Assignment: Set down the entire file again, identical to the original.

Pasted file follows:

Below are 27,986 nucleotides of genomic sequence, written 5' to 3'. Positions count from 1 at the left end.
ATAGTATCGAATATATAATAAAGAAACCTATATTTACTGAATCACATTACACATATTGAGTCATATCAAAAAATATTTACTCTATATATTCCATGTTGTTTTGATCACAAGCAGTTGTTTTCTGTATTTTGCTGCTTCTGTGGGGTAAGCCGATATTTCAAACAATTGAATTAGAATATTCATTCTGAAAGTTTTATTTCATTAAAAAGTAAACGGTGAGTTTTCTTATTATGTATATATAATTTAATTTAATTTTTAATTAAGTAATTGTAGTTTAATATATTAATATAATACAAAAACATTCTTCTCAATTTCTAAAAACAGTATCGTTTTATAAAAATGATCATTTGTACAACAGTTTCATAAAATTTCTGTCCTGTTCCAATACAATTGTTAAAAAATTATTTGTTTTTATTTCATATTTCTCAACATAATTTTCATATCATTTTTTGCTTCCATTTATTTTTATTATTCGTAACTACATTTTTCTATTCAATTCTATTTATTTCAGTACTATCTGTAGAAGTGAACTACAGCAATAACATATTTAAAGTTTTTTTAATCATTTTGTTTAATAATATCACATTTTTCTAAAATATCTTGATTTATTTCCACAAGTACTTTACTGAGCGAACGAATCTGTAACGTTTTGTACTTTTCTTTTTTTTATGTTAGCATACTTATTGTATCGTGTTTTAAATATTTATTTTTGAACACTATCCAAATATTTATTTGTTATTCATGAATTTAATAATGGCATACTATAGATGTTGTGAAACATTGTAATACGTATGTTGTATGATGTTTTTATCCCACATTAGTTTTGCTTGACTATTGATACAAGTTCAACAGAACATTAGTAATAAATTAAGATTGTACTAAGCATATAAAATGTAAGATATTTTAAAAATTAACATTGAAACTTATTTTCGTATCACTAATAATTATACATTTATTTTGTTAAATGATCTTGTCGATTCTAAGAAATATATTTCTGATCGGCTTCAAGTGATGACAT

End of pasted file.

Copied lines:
Below are 27,986 nucleotides of genomic sequence, written 5' to 3'. Positions count from 1 at the left end.
ATAGTATCGAATATATAATAAAGAAACCTATATTTACTGAATCACATTACACATATTGAGTCATATCAAAAAATATTTACTCTATATATTCCATGTTGTTTTGATCACAAGCAGTTGTTTTCTGTATTTTGCTGCTTCTGTGGGGTAAGCCGATATTTCAAACAATTGAATTAGAATATTCATTCTGAAAGTTTTATTTCATTAAAAAGTAAACGGTGAGTTTTCTTATTATGTATATATAATTTAATTTAATTTTTAATTAAGTAATTGTAGTTTAATATATTAATATAATACAAAAACATTCTTCTCAATTTCTAAAAACAGTATCGTTTTATAAAAATGATCATTTGTACAACAGTTTCATAAAATTTCTGTCCTGTTCCAATACAATTGTTAAAAAATTATTTGTTTTTATTTCATATTTCTCAACATAATTTTCATATCATTTTTTGCTTCCATTTATTTTTATTATTCGTAACTACATTTTTCTATTCAATTCTATTTATTTCAGTACTATCTGTAGAAGTGAACTACAGCAATAACATATTTAAAGTTTTTTTAATCATTTTGTTTAATAATATCACATTTTTCTAAAATATCTTGATTTATTTCCACAAGTACTTTACTGAGCGAACGAATCTGTAACGTTTTGTACTTTTCTTTTTTTTATGTTAGCATACTTATTGTATCGTGTTTTAAATATTTATTTTTGAACACTATCCAAATATTTATTTGTTATTCATGAATTTAATAATGGCATACTATAGATGTTGTGAAACATTGTAATACGTATGTTGTATGATGTTTTTATCCCACATTAGTTTTGCTTGACTATTGATACAAGTTCAACAGAACATTAGTAATAAATTAAGATTGTACTAAGCATATAAAATGTAAGATATTTTAAAAATTAACATTGAAACTTATTTTCGTATCACTAATAATTATACATTTATTTTGTTAAATGATCTTGTCGATTCTAAGAAATATATTTCTGATCGGCTTCAAGTGATGACAT